The Courier News from Blytheville, Arkansas on November 12, 1954 · Page 4
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The Courier News from Blytheville, Arkansas · Page 4

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Friday, November 12, 1954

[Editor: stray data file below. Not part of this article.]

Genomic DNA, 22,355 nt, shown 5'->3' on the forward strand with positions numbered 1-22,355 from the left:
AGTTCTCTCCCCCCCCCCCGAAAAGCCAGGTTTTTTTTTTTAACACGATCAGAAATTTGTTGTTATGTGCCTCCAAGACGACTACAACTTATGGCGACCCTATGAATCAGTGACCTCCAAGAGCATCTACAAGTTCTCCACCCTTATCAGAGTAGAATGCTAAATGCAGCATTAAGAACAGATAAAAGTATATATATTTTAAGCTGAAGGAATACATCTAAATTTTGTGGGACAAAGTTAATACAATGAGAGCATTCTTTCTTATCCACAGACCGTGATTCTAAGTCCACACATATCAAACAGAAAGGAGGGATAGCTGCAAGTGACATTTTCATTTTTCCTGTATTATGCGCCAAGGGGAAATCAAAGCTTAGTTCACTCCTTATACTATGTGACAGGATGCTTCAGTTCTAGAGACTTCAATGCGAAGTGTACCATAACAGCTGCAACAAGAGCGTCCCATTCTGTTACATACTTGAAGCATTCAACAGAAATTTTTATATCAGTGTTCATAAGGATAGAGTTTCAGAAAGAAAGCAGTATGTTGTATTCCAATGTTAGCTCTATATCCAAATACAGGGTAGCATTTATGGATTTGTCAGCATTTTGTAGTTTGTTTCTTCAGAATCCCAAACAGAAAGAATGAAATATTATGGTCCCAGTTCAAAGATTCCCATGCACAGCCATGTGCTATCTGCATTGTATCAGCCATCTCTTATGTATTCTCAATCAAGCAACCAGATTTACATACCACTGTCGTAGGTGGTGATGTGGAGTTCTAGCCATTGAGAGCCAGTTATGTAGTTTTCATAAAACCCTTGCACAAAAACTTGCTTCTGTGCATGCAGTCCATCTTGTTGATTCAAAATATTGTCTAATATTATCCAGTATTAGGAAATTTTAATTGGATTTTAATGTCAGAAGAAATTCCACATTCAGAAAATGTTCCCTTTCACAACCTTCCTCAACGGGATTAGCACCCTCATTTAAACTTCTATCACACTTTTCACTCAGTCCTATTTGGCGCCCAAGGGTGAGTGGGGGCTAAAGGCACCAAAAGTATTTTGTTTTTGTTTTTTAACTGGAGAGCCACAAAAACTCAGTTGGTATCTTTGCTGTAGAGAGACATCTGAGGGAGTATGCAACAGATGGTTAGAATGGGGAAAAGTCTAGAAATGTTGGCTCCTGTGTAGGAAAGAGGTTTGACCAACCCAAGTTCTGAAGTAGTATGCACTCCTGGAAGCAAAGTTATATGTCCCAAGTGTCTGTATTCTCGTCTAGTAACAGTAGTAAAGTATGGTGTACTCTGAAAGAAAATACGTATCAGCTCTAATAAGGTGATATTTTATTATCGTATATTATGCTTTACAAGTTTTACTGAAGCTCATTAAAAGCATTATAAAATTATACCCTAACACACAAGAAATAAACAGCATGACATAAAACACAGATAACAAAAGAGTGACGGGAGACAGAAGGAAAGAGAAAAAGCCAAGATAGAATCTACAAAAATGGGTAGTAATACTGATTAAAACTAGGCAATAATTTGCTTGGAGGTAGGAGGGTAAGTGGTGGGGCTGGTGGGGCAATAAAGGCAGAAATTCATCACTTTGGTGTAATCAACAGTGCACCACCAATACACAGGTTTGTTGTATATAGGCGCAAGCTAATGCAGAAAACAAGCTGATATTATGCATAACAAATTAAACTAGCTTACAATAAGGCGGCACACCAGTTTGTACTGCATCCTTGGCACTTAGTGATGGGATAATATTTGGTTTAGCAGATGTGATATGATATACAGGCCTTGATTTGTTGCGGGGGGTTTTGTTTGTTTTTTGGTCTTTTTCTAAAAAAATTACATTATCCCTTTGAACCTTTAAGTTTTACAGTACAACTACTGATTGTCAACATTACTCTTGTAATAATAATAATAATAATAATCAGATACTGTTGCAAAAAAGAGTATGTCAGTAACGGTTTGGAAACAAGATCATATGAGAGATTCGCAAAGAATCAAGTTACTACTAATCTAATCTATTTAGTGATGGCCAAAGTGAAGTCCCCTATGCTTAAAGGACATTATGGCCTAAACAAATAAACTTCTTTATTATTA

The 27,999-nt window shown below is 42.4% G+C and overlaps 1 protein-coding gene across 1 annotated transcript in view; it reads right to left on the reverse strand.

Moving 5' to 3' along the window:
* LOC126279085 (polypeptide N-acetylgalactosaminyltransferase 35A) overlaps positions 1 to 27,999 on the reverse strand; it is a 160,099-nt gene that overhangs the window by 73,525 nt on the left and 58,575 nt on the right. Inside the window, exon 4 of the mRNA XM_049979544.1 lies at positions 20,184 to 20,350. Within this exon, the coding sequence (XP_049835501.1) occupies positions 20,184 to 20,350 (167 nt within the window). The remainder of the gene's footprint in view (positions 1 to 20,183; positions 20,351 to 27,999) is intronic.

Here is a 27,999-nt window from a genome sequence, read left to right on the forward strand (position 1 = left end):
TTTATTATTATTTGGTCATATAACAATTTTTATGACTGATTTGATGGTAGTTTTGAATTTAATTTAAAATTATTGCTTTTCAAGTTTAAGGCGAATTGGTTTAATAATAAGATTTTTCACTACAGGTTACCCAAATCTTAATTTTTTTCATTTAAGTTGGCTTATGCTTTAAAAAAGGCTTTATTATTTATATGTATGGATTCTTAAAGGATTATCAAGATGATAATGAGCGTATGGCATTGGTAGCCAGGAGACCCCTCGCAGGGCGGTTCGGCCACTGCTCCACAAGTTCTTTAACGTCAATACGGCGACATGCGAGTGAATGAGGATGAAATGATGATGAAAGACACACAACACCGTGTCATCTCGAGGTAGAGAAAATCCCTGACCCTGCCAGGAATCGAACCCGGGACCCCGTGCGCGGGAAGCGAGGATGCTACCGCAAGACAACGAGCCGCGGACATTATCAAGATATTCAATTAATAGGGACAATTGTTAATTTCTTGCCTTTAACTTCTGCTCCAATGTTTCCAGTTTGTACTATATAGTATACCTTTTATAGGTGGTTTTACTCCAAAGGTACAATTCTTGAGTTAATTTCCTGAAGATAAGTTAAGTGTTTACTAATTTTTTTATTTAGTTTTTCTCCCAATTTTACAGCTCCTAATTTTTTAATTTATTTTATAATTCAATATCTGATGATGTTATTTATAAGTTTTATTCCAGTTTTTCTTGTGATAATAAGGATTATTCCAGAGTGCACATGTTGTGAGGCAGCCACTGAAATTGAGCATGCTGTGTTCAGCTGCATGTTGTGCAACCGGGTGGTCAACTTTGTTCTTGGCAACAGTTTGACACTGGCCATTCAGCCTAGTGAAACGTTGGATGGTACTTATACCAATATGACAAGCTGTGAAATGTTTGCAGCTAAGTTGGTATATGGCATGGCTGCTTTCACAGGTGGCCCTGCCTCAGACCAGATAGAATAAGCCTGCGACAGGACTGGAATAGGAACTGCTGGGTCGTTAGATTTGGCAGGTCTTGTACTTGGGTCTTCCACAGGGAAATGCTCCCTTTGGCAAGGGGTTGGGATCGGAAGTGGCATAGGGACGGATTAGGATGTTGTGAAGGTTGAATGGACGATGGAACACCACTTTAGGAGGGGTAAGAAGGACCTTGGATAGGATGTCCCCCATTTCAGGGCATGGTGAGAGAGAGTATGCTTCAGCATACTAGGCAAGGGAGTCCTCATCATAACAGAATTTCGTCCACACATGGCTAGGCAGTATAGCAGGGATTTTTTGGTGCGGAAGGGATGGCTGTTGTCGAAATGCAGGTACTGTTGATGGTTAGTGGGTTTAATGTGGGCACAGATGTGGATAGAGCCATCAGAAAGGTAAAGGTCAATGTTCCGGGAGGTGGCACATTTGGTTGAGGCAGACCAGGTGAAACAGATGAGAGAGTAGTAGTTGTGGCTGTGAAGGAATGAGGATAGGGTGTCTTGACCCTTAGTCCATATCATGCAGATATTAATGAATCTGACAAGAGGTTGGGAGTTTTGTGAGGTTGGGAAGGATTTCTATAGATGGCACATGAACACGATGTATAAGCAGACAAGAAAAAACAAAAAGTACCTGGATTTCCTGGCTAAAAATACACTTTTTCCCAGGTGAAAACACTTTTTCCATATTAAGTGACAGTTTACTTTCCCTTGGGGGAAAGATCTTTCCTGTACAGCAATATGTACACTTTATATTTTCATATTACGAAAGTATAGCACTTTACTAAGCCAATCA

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PAW FOUR BI/rTHBYILLH (ABK.)' COURIER NEWS FRIDAY, NOVEMBER It, 1984 THJI BLYTHEVILLK COURIER NEWS THE COURIER NEWS CO. H. W. HAINE8, Publiiher XAMRY A. HAINES, Editor, AssUUnt Fubllihw PAUL D. HUMAN, Advertising kUn*»«r Bole National Advertising Representatlvei: Wallace Witmcr Co., New York, Chicago, Detroit, AMauta, Memphis Entered as second class matter at the poit- oftlw a* Blythevillc, Arkansas, under act of Con- gr«M, October 9, 1917. Member of The Associated Prwa SUBSCRIPTION RATES: By carrier In the city of BlythevllI* or any suburban town where carrier servlo* la maintained, 25c per week. By mail, within a radius of 50 miles, $5.00 per year, $2.50 for six months, $1.25 for three months: by mail outside 50 mile zone, $12.50 per year payable In advance. Meditations Therefore pray not thou for this people, neither lift up a cry or prayer for them: for I will not hear them in the time that they cry unto me for their trouble. — Jeremiah 11:14. * # # If you do not wish for His Kingdom, don't pray for it, but if you do, you must do more than pray for it, you must work for it. — John RuskJn. Barbs It's,a mighty nice trait to be able to be nice and polite to people without wanting something from them. * * * 'A Judge In Michigan sent a woman to jail for refusing to talk. Our first thought would be to give her a. medal. * * * Dad is busy these days Taking all the fallen leaves. Watch Junior, so he doesn't put that burning desire into effect. * * * The average American takes over 18,00(1 step* a flay, according to statistics. It doesn't mean ft thing unless they get yo'u some place. * * * A doctor saya that hard workers smile the most. When you're up on your toes you're not down In the mouth. Smokers/ Relax; It Could Be Worse (?) What about the millions and millions of folks who haven't given up smoking? What of them? Will they all get lung cancel'? Or are there alternatives? Well, smokers, cheer up. The chances are very good you'll never get lung cancer ... unless the lung cancer rate keeps galloping onward and upward. The alternatives? Dr. Alton Oschner, professor of surgery at Tulane, former president of the American College of Surgeons, the American Cancer Society and the American Association of Thoracic Surgery, lists them forlh- rightly. They are: Heart diseases, circulatory ailments, cerebral hemorrhage, blindness, nervousness, irritability, indigestion, respiratory diseases, smoker's cough, smoker's throat, smoker's larynx, smoker's pharynx, smoker's asthma and sterility. Aside from this, he assures us all in his recent book, "Smoking and Cancer," the smoker is quite safe nnd, with these things in mind, may continue to fondle his little white tubes of tobacco which Dr. Oschner describes as a "loaded, often lethal weapon. Time pulls the trigger." Of course, the tobacco industry has denied all this, and not being medicine men, we can't vouch for everything Dr. Oschner, who is a medicine man and a good one, says. What we'd like to see is one single claim that tobacco did anything FOR anybody's health. Any takers? 'Farm' and 'Labor' Vote The American political expert may have to abandon his long habit of talking broadly about the "farm vote," the "labor vote," and so on. For those sweeping terms begin to look out of data. Let's take this business of the farm vote, for example. The clear meaning of the term seem to be that, all U. S. farmers can be lumped together.and that often they may be induced to vote together. This may once have been true, in the sens that most farmers felt a definite community of interest in competition with with other elements of the nation's economy. But it doesn't seem to fit the facts of present-day American life. It is not simply that the farmer has become a specialist; he always was that, at least to a degree. What is so different today is that each kind of farmer dairy, poultry, corn-hog, wheat, cattle, and the like—is governed by special provisions of law which affect his business. So a farmer's economic condition today depends not solely upon the current itate of the market for his particular specialty, It depends on the kind and amount and effectiveness of the protection the government is giving him against the ups and downs of his market. His attitude toward his government and toward the two major political parties may be affected closely by the way he measures his economic status. Thus a dairy farmer, noting lower prices and lower supports for his products, may be quite unhappy ami may translate that feeling into an "anti" vote. But a corn- hog farmer, enjoying better prices and higher government safeguards, may see no reason to register protest at the polls. In some areas the types of farming are so thoroughly mixed that door-bell ringing vote samplers have found farmers with adjoining acreage? taking opposite political stands. The wheat farmer isn't grumbling but his poultry-raising neighbor can hardly wait to put down his complaining "X" on the ballot. The 1954 election hasn't been put under the microscope yet. But even the broadest look at the returns makes it clear there was no general -"farmer protest" against the, administration's flexible-support policy. Iowa represented by Sen. Guy Gillette, its most popular Democrat in history, tossed him out in favor of his Republican opponent. The corn-hog farmers can't be too distressed. Western farmers were said to be slightly unhappy, yet they helped elect a Republican in Colorado and did not raise a Very big storm against GOP Senate candidates in Wyoming and Montana. On the other hand, while Senator Iveg pressed his Democratic opponent, Averell Harriman, very closely for the New York governorship, he appears to have suffered somewhat from dairy-farmer discontent upstate. And dairy farmers also registered gripes in Minnesota and Wisconsin. Life for the political expert isn't what it used to be. The object of his attention, the voter, has become a tremendously complex individual. And that makes the expert's job just about 10 times as difficult as in the old days. VIEWS OF OTHERS H-Bomb 'Barbarism' The honorable Kntsuo Okazaki, Japan's foreign minister, won't generate much Friendship and good will for his country over here by so freely accusing the United States of "barbaric conduct" in the .H-bomb tests in the far Pacific. There was a blunder in the Enlwetok test, and the 23 members of the crew of the Lucky Dragon, Japanese fishing vessel suffered injury from radioactive dust. One of them died. It 1ms not been established, however, whether the lethal dust or a liver complaint growing out of a blood transfusion wns the Immediate cause of that death. American doctors were not permitted by Japimc.sc authorities to make n full examination of the patient. Nor has it been established whether the fishing schooner had ignored the warning to remain out of the danger area, or wliellu'r it had not received it, or whether the radius of danger has been miscalculated. In any event there was no "barbaric" conduct. As for barbarism in time of peace or war, that Is a subject on which a lot could be said, with no immunity for the Japanese. The hfirm done to the Japanese fishermen and their craft and cargo of fish was very unfortunate. This countrv should mnke a fair settlement. It should not be called on to do any more.—New Orleans States. The Facts, M'am Charles Craven cnme up with a startling: piece of intelligence on Tuesday. He wrote: "A woman entered a restaurant here yesterday and ordered a sandwich . . . took one bite and threw it in the cashier's face . . . departed. Police got her description." That's fine ns far as it goes. But did the police get a description of the sandwich? — Raliegh (N.C.) News and Observer. SO THEY SAY It was my hope' for 20 years . . . that the Republican Party to gain power would be a progressive, forward-looking party. The Eisenhower Administration has proved conclusively that such was a forlorn hope. — William Fortune, former Indiana Republican, turns Democrat. * * if. One third of what fruit and vegetable farmers produce is wasted In one way or another before it reaches the consumer's table—Prank Hussey, president. National Council of Farmer Cooperatives. * * * I don't believe anyone who studies .-the fact* with an open mind can vote to censure you for saying what you honestly think.—Sen. Joseph McCarthy. * * * .! I would not be suprised if the (diplomatic) Union were broken off at any time by either relations between the United States and the Soviet side.-—Sen. Margaret Chase Smith (R., Me.). • * k It (Washington, D. C.) if a very sophisticated city. A motion picture actress doesn't make a very big d°nt when you considre the much bigger celebrities there.—Actress Jean Peters.. Upon Closer Examination Peter ft/son's Washington Column — Democrats 3 Success in Midterm Election Contest Raises '56 Hopes WASHINGTON —(NBA)—Ai thl* column is written on the day after elections, the Senate race was still so close it could fall either way. The pattern indicated that Senate contests were being decided more on personalities than issues, with many sound voters' decisions. With Senate Republican ranks divided as Ihcy were In the last Congress, the Democrats would appear to have an advantage of voting strength even though the OOP organizes and controls the committees. The result in the House is in keeping with the historical record that the party in power loses strength in a mid-term election. The Republicans threw everything they Inul into the fight to overcome their Immlicnp. This Included more television and radio time, all the influence which an adniinlstrntlon In power commands over promises of contracts and Jobs, more campaign money, more manpower and somewhat more mud. But they weren't enough to overcome the trend. So much for what happened. Politicians no more than get one election out of the road than they have to start thinking about the next one. In the light of the 1054 election results n few fiu:Ls about 1950 stand out clearer thiin they did before. The prospect of President Eisenhower being a candidate to succeed himself is now definitely thinned. It has been fairly evident for some time that he Is not anxious to have n second term. The Republicans have no other candi- date of the President's stature. The campaign waged by Vice President Richard M. Nixon this year has raised some doubt as to his effectiveness. While he showed tremendous energy and enthusiasm, his tactics did not bring the desired results. By contrast, Democratic candidate Adlai Stevenson looks better than he did in 1952. If anything offset President Eisenhower's final campaign drive and appeals, it was the two windup speeches of ex- Govcrnor Stevenson. He earned his place as the recognized spokesman for his party, closing ranks that were broken at Chicago. Democrats, however, are traditionally a more united party when in the minority than when in majority control. The one big uncer- ta inty on their horizon now is whether the Texns Democratic congressional leaders -— Speaker Rayburh and Sen. Lyndon Johnson —will challenge Stevenson's leadership In charting a program for the party in the next two years. This could be an important matter almost immediately in the selection of a new Democratic National Committee chairman to succeed the resigning Steve Mitchell. If the Democratic forces in the new Congress c-'iH hold together in the next two years as they have held in this year's campaign, their party's prospects cannot be minimized. But with power comes responsibility. Strategically, the Democrats may be in a less favorable position in control of the House at least, than they would be if the Republicans retained control. Completely out of power, the Democrats would be free to criticize whatever they didn't like about the Eisenhower program, building up issues as they did in the lasi session. In control of congressional committees in even only one house of Congress, the Democrats must share burdens of office and take part of the blame for whatevei happens. Farm policy, defense spending, public works and tax reduction offer the best examples o£ what is at stake. All will be major issues in 1956. If the Democrats set out to reverse the 1954 farm bill by moving back to rigid 90 per cent price supports, the obvious effect, will be higher government spending to buy bigger surpluses. Democrats in the last Congress and in the campaign criticized Republican reduction of national defense funds and curtailed appropriations for government power and reclamation projects. Similarly, the Democrats proposed more direct aid to reduce unemployment through public works. If now the Democrats are able to force through larger government spending programs and al the same time put over a tax cut for lower income brackets, the government's fiscal position is in for another beating. It will mean only further unbalancing of the budget and a threat of more inflation. This is the biggest pitfall which the now cocky Democrats have to hurdle in the two years ahead. Sunday School Lesson— Written for N1A Service By WILLIAM E. GILROY, D. D. We think of Jesus as a great teacher nnd savior. Often we emphasize His social teaching and its bearing on life today. One seldom, if ever, hears Him spoken of as an economist. But if economics has to do with worths and values surely Jesus has His high plnce among the economists, for He had a great deal to say about getting the most out of life. He set great Importance, too, upon things nnd factors that most economists fail to consider. His parable of the Rich Fanner (Luke 12) was n striking instance of this. Here was n man apparently much like other men; neither very good nor bad as the story shows, but efficient and successful, with a store of wealth built up through the years. He would, no doubt, have seen a fine example for younger nen, as he was active, practical and highly skilled in farming. He did whnt the average successful farmer would do; he planned in accordance with his wealth. He pulled down his barns and built greater ones; he wasn't going to et his produce rot in the fields. He even showed a measure of good sense that successful and retired aimers don't often show, in decid- nff to take Jt easy, and enjoy what he had built up. What \vns wrong with that? Was- I't it good economics? He lacked, course, the proper attitude of a man; religiously; he was selfish nd self-centered; he waa not "rich oward God." But what I am stressing here was his great economic blunder, le had not reckoned with the most mportnnt factor of all — his own Ife. If I am not mistaken, the Greek word translated as "soul" in he parable is the word denoting physical life, and not the higher spiritual nature. The farmer may have been lacking In proper spirituality, but the point is that in losing Ills life he loct all that b« had won, tod of which he boasted. "This night thyj soul sh,all be required of thee then whose shall those things be?" Another Instance of the economics of Jesus is the parable of the Pearl of Great Price (Matthew 13:45). It Is a parable of the Kingdom of Heaven as the priceless possession; but it also has its economic aspect and, significance. In every life, in every home and family, there Is something that is more valuable than aJ lelse. I had a striking, but rather sad, example of this some years ago. A brother of one of my ministerial brothers had come from England with his family to settle in Ontario. With hard work and money they had acquired a farm, and good years seemed ahead after much struggle. They had harvested their first crop, the last load was in the barn, and they sat down to supper after a hard day. Suddenly they looked out to see the barn in flames. It was a cruel blow. It would be wrong to say that they didn't mind, but there was for them a pearl of great prico to be counted above all their loss. The children who a few moments before had been playing in the barn were there safe at the table. What a true and sound economist and interpreter of life was Jesus. For everyone there is something of value above all else. Happy and blessed is he that finds it. Wrong Fith ALTON, Dl. W — Little Michael D. -Bucher, 3. it the biggest fish his daddy ever caught. Michael was sitting close to his father in a boat so that he wouldn't get hurt. A big fish popped out of the water and daddy threw his line, but the hook caught In Ml- chael'i scalp. Following removal of the hook at St. Joseph's Hospital. Michael was reported making satisfactory • JACOBY ON BRIDGE Opening Lead Was Same at Each Table By OSWALD JACOBY Written for NBA Service When today's hand was played in a recent tournament the opening lead was the nine of spades at practically every table. A club lead would have been more effective, but nO- body felt like leading away from the king-jack. The spade opening gave South a free finesse, and all except one declarer took advantage of it with a grateful nod to the opening leader. Let's see how much cause these players had to be grateful. The queen of spades was allowed to hold the first trick, since no East player was foolish enough to cover NOBTB M *QJ103 VA532 442 4964 WEST EAST A987 AK6S2 V 9 V 1 4 4>AQ875 4>J1093 *KJ52 *QW7 SOUTH (m *A4 VKQJM8A »K6 *A83 Both sides vul. South Wot Norl* KMt IV Pass 2» Pass 4V Paw Paa Pa Opening lead—A 9 with the king. South took the king of hearts, cashed the ace of spades, and entered dummy with the ace of hearts to lead the Jack of spades. This time East covered with the king, and South rufled. Unfortunately, there was no wny to reach the dummy for the «.tabl:-'vti ten of spades. South had to lose two clubs and two diamond* Erskine Johnson IN HOLLYWOOD HOLLYWOD —(NBA)— Hollywood on TV: Hollywood'* confusion a few months back over 3-D, wide-screen and the answer to the where-do-we-go-frpm-here question was Infectious. Movietown recoV' ered (with good movies) but now TV's caught the same disease. The 1954 video season, I Imagine, will go down u the year of "Ploptaculars." And I don't mean Just the "Spectaculars" that have failed in the rating department. The whole tele, vision Industry 1> In a state of hysterical confusion. There'! the alternating star system, as muddled as the Abbott and Costello routine, "Who's on First?" You need Sam Spade to help you find your favorite stars on the home screens this season. The networks are beaming color shows to black - and - white screens. Not quite as eye straining as looking at 3-D without glasses, but almost. . .There's the burning "To film or not to film" question.—a big network headache. It it's on film there's no need for a network. "And if It Isn't on film," a big TV star told me the other day, "television may wind up without any stars." Even Jack Webb's caught in the web. Other night Dragnet ended with a "To Be Continued Next Week" title card, '''oo bad if you have a dinner date and can't see the show's ending. Or II you missed the first half of the story. You can't even get the facts, ma'am. Quick, somebody, call a TV repairman. No, Homer, not for the seti. For the Industry. BUT AT LEAST there's good news about canned laugh tracks. "Dear Phoebe," the Peter Lawford comedy telefilms, have discontinued the two-year, and sometimes five - year - old, recorded laughs. The home viewer, I'm happy to :ay, will be allowed to lau|-h at what he thinks is funny. That's some kind of progress at least. .Alan Ladd's first telefilm, "Committed," is slated for January release over CBS-TV. Who was it^a couple of years ago who said he'd never do TV? Oh, yes—Alan Ladd. Stan Laurel and Oliver Hardy have agreed to NEW half - hour films for TV—if their agent can find a sponsor. JIMMY DURANTE'S TV singing of a song titled "The Little People" brought him tons of fan mail. All from self-styled "little people" saying, "We love you, Jimmy.' He's one of the few comics in tune with the public. Plans to reunite the Marx Bros. no matter what he did. One declarer. Charles J. Solomon, the Philadelphia expert, made the game contract. He decided that the spade finesse wus not free, since it might easily cost him the contract, and he was, of course, quite right,. Instead of playing the queen of spades from the dummy at the first trick, Charles played the low spade and won In his own hand with the ace. He drew two rounds of trumps with the king and queen, after which he led a spade to dummy's ten. East made a trick with the king of spades, somewhat to his surprise, but the gift did him no good. East could lead a diamond and thus get two diamond tricks, but the defeend- ers couldn't get any club trick at all. South won the first round of clubs with the ace. entered dummy with the ace of hearts, and discarded two clubs on dummy's queen and jack of spades. Curiously enough, whichever side accepted a "free" spade trick wound up on the wrong side of the ledger. on a big NBC-TV show may com* off. But not at the staggering $10,000 price originally asked for their clowning. . . . Friends j»ho know Donald O'Connor best say he'i atill torching it lot ex-wife Gwenn. Paul Winchell starts a new Saturday morning show for the kiddiea on NBC-TV late In. November. He's still undecided on a format but says, "I guess the dummlei will be the stars." Jerry Mahoney will M. C. the Juvenile activities Once a live show fan Paul's now looking for * filmed format and admits: "I wat wrong two yeari ago. I thought TV waa a live medium. Now I'm convinced that within two yeara meat or our ihowa, except aporti and newa, will be on film. I'm to convinced about it I'd even like to move to Hollywood." "CAVALCADE OF AMERICA," concerned.with great historical figures to date, switches to everyday heroes in its upcoming stanza Dean Jagger, as a doctor on hl» rounds, kicks off the change. There's behind - the - scenes trouble on Imogene Coca's new show. A new producer - director, new writers and network supervision. I know one thing Imogene needs—Sid Caesar. And Sid needs Imogene, As a team, they were great. As stars of their own showa this season, they're getting lost In the shuffle. The characters in "My Sister Eileen" are the stars of a telefilm series written by Joe Fields and titled, "Ruth and Eileen." Marilyn Maxwell was paged for one of the roles but nixed it in favor of waiting for Eddie Small's plans to do "Up in Mabel's Room" as a series. Hollywood cutie Joan Shawlee, who went to England for episodes in her "Aggie" telefilms, ran afoul of the cleavage censors. The scenes had to be reshot. Florence Halop. who plays the mother of "Millie" will do a song- and-dance act in Vegas in the spring. Says Florence: "I have an Idea I'll wind up being called a Brooklyn Helen Traubel." Gloria .Noble, whose telephone number is engraved in Donald O'Connor's brain, is the dance-in for Leslie Caron in "Daddy Long Legs." J5 Years Ago In BlythtYille— Dud Cason Post of the American Legion was host yesterday to 300 ex-service men for an Armistice Day dinner at the Hut. As a feature of the "open house" entertainment was-planned for the whole day. B. A. Brooks of Fayetteville. past commander for the State of Arkansas, was special guest and speaker. Faces of two state policemen turned a deep red hue the other night. Howard Archer and John Faulkner were checking motorists for having improper lights on their cars when someone suggested that they check their own lights. The result was they did not have a rear globe burning. So they did what any other good citizen would do, had the light fixed and paid a fine of a dollar. Mr. and Mrs. C. B. Penn have as their guests for a few days, Mrs. Penn's parents, Mr. and Mrs. J. B. Simms, of Lake Village, Arkansas. EASTERNMOST ROCK Schoodic Point, in Acadia National Park, Maine, jute farther out into the sea than any other point of rack on the eastern coast the United States. Fill the Blanks Answer to Previous Puzzle 60 Iron oxidation 61 Views DOWN 1 Chatter* 2 Spoken 3 French river 4 Appointments 5 Coolidge 6 Charge 7 Observer 8 Tries ACROSS 1 for nothing 5 your ballot 9 Take a shot 12 Operatic solo 13 Toward the sheltered side 14 Self-esteem 15 Prisons 17 Corded fabric 9 Belonged 18 and snowlO Curved 19 Landed molding properties 11 Summits 31 Paradise 21 Made vocal 16 Slanting type 33 Of the nose music 20 Eagle's nest 35 Corrosive 23 The deep blue22 Birds' homei poison 24 Female horse 40 Brazilian 26 Limiting 43 Stair part words 45 Wipe out j 28 —^ 46 A two hill Mountains 47 Sacred bull | 30 majesty 48 Unbleached 50 Do with 51 Allowance for | waste j 52 Shield 55 Without 24 and fop 27 Ogle 29 Irritate 32 Beautiful male 34 Thought 36 Edit 37 Crackers and 38 Goddess of •SSFor goodness 41 Daniel in the lions' 42 and near 44 "For Anld Lang * 46 Scottish 49 Declaim 54 Rascal 56 and Madam 57 Iroquolan Indian 58 Hindu garment WWtorra, 1 1 ft 15 B K J/ 3fc » Oh W U> 9) L i ii i; 3 & w. H i\ w ii 16 /'/ m. V !>H J tl) 5 ii Ws u. y> m w b \i ^, w *> w 7 m K ifi ll m Si 8 ii '//// m s> W & ii m t> ^ i y 14 \i 41 bO 10 JO il ce II il 52 ij